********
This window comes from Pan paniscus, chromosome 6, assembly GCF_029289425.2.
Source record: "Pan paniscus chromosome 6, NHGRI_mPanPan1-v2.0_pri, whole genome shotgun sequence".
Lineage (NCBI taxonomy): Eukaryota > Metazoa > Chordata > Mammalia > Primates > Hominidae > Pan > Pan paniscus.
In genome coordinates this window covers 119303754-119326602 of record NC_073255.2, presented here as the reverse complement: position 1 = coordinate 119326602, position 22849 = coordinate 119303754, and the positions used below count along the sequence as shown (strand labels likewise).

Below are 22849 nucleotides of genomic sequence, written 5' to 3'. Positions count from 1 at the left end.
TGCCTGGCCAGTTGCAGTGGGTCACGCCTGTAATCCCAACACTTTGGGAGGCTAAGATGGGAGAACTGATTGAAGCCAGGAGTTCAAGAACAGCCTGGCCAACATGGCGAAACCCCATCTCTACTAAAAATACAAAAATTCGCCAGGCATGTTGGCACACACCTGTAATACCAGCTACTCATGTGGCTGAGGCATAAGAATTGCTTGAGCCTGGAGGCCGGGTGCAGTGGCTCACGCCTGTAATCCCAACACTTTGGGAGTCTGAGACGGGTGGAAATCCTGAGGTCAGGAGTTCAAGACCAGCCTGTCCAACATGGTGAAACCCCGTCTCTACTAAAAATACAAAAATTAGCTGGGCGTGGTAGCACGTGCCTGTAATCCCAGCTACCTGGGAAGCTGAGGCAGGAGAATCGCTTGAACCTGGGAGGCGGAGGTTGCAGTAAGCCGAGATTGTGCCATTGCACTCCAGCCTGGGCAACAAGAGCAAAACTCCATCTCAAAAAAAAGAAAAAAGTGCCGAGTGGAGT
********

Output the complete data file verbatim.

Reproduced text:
This window comes from Pan paniscus, chromosome 6, assembly GCF_029289425.2.
Source record: "Pan paniscus chromosome 6, NHGRI_mPanPan1-v2.0_pri, whole genome shotgun sequence".
Lineage (NCBI taxonomy): Eukaryota > Metazoa > Chordata > Mammalia > Primates > Hominidae > Pan > Pan paniscus.
In genome coordinates this window covers 119303754-119326602 of record NC_073255.2, presented here as the reverse complement: position 1 = coordinate 119326602, position 22849 = coordinate 119303754, and the positions used below count along the sequence as shown (strand labels likewise).

Below are 22849 nucleotides of genomic sequence, written 5' to 3'. Positions count from 1 at the left end.
TGCCTGGCCAGTTGCAGTGGGTCACGCCTGTAATCCCAACACTTTGGGAGGCTAAGATGGGAGAACTGATTGAAGCCAGGAGTTCAAGAACAGCCTGGCCAACATGGCGAAACCCCATCTCTACTAAAAATACAAAAATTCGCCAGGCATGTTGGCACACACCTGTAATACCAGCTACTCATGTGGCTGAGGCATAAGAATTGCTTGAGCCTGGAGGCCGGGTGCAGTGGCTCACGCCTGTAATCCCAACACTTTGGGAGTCTGAGACGGGTGGAAATCCTGAGGTCAGGAGTTCAAGACCAGCCTGTCCAACATGGTGAAACCCCGTCTCTACTAAAAATACAAAAATTAGCTGGGCGTGGTAGCACGTGCCTGTAATCCCAGCTACCTGGGAAGCTGAGGCAGGAGAATCGCTTGAACCTGGGAGGCGGAGGTTGCAGTAAGCCGAGATTGTGCCATTGCACTCCAGCCTGGGCAACAAGAGCAAAACTCCATCTCAAAAAAAAGAAAAAAGTGCCGAGTGGAGT